There’s no longer flu like symptoms, but he’s not himself at all.
“I’m just really weak, really down in energy, still a little bit of shortness of breath too. My smell was totally messed up. I used to love the smell of bacon and I could not stand the smell of bacon anymore. Couldn’t smell my coffee. So some neurological, long term stuff was happening with me,” he shared.
More medical visits, and Stirling was told these are things he may have to “live with” for a while.
“There’s no cure. It’s just time, rest, leading a healthy lifestyle and now everything is trending in the right direction.” Stirling says he’s back “in the game” and thrilled to have finally turned the corner.
‘I have a goal’
“There’s a whole new season of Meetings with Remarkable People for 2022 in what will be my 20th year, so what an honour. I tried to count them up, all the shows I’ve done over the 20 years, but it’s definitely more than 350. That’s a conservative estimate, and I’m so honoured to have had (Pam Pardy) on the show talking about The Herald.”
Any top interview subjects, we ask. Mary Walsh, is up there, he admitted.
“I have a goal to interview all the Newfoundlanders who have been on 22 Minutes and I only have Rick Mercer – who very graciously wanted to do the show but the timing just didn’t work out this time around so I’m going to get him in April – left. Mary Walsh, who I finally had on the show this time around, was another one I had been trying to get, so it was a real honour to finally sit down with her and The Herald helped with that, so thank you.”
Sitting in The Herald office to chat leading up to the holidays, Stirling shared he felt “right at home.”
“The Herald, to me, is the premier, number one, most beloved Newfoundland brand. It’s a brand that goes back to 1946 that represents truth and justice and in a practical sense, a little something for everybody. So whether it’s ghost stories or crime stories or celebrity gossip, cartoons, comics or TV listings, there really is something for everyone in this magazine,” he said with pride.
Beloved by Readers
And the longevity of the brand is something he’s proud of, he continued.
“We were talking about the amount of time The Herald spends in people’s homes. The amount of people that read each issue. How people proactively go out and buy it like a grocery store item. It’s up there with milk, bread, eggs. And my copy of The Herald.”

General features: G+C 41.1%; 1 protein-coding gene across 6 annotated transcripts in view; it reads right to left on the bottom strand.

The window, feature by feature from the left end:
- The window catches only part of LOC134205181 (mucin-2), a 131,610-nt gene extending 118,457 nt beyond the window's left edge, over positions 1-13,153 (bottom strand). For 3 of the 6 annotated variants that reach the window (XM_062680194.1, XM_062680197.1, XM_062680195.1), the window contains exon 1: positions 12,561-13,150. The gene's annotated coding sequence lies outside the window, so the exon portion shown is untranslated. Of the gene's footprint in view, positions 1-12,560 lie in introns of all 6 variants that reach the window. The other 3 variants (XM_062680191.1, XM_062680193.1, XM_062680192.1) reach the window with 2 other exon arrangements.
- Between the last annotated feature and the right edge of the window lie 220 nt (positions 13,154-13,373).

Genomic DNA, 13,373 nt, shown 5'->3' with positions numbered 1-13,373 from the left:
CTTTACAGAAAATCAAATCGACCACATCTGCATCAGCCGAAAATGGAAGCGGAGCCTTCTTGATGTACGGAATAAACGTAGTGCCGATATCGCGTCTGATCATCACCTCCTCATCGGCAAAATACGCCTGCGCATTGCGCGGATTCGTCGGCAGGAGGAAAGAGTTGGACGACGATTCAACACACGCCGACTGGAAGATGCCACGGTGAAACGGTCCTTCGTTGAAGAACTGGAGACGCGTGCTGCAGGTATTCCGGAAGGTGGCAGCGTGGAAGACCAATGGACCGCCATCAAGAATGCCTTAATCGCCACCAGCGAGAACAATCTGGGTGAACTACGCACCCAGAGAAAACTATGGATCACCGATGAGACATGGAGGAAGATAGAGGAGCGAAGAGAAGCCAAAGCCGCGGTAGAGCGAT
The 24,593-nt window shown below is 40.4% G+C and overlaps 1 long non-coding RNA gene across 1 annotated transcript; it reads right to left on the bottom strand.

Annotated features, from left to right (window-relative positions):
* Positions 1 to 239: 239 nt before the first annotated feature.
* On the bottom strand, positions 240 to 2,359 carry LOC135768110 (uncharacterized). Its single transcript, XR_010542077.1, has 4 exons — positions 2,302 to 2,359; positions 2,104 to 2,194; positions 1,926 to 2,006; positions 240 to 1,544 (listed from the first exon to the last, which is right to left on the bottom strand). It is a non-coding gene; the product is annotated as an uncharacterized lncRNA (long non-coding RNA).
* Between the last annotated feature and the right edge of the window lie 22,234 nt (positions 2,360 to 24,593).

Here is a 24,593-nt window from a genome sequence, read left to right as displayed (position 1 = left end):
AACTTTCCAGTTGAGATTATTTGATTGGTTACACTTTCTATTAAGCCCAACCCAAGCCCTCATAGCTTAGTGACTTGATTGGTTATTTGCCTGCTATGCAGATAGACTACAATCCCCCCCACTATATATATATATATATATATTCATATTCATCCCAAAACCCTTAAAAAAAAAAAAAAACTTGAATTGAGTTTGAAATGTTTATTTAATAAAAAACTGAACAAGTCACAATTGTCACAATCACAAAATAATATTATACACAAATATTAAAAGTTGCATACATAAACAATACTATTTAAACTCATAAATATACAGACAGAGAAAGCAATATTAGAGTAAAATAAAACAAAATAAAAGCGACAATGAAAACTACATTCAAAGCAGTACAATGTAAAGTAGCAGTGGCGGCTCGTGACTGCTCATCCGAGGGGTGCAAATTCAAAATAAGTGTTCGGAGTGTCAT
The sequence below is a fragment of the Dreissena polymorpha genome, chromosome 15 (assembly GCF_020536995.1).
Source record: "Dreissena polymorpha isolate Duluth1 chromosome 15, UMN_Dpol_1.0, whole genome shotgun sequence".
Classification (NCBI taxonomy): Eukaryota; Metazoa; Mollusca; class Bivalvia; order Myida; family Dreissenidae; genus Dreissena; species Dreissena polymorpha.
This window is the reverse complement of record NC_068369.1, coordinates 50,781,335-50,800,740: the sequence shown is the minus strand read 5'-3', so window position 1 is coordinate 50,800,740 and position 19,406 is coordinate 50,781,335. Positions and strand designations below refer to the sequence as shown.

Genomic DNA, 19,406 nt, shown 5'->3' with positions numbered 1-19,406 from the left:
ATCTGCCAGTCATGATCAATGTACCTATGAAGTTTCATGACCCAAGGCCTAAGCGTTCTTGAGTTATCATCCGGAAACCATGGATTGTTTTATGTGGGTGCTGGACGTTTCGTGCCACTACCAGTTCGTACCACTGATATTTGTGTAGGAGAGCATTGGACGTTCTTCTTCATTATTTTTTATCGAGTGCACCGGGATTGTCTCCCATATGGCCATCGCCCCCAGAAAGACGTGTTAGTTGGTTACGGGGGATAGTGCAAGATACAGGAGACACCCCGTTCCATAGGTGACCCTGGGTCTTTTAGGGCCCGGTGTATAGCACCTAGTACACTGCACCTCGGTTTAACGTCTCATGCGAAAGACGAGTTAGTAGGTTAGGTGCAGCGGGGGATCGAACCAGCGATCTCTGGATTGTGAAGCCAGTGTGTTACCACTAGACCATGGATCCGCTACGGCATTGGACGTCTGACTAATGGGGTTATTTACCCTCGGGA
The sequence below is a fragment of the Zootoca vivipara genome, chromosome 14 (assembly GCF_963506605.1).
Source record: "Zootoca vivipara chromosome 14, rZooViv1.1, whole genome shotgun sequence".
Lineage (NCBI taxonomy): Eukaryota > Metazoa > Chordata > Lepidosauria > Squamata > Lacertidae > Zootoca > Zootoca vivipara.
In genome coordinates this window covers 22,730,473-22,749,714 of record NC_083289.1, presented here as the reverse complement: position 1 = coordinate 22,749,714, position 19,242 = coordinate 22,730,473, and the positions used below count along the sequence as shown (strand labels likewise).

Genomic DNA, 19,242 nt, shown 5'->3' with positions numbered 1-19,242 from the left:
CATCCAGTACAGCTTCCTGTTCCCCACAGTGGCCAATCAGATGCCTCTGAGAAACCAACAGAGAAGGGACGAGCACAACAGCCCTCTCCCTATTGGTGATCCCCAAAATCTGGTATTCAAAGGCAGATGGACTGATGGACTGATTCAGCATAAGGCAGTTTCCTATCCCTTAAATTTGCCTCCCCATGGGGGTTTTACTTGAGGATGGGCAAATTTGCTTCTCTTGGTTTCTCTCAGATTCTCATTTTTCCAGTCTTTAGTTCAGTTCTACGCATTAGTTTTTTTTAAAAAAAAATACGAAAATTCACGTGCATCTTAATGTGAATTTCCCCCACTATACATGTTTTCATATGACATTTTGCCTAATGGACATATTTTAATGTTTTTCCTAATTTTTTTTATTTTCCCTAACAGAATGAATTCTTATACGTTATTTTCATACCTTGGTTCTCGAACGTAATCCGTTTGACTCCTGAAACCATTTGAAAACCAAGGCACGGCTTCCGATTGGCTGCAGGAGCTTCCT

It stands for so much, he continued.
“It is a beloved Newfoundland brand and it stands for truth. I think it stand for integrity of reporting and to have a smaller, private, family run enterprise is so unique in today’s media landscape. It’s a real blessing to still have this magazine and have it be so beloved by our readers.”
Stirling offered that The Herald holds a special place in his heart. “I wouldn’t have had this conversation with anyone else. I’ll say that sincerely. And Newfoundlanders have been amazingly supportive to me my whole life, and I was actually reflecting on this the other night. The only successes I’ve ever really had in life outside of marriage and a daughter, all my professional successes have come from Newfoundland and it’s from the support of Newfoundlanders, so I owe this province everything,” he said with passion.
Stirling hopes that by sharing his story, he gives others hope in these difficult pandemic times. “I hope that my angelic vision can inspire someone. The fact that I’m here today can inspire someone. The fact that I kicked COVID and fought long and hard, and now I’m back, can inspire someone.”
What’s next for Stirling? Let’s hope there’s no more dramatic tales to share, he said with a smile. “Let’s really hope that I’m not coming back next year with another near-death experience. I think a heart attack followed by a long COVID battle, that’s enough drama,” he laughed.
All Stirling wants is to live a good life, he added in reflection.
“For now, I’d just like to be a son and a husband and a dad and do whatever I can around the edges to help this Stirling enterprise of media companies go charge forward into the future.”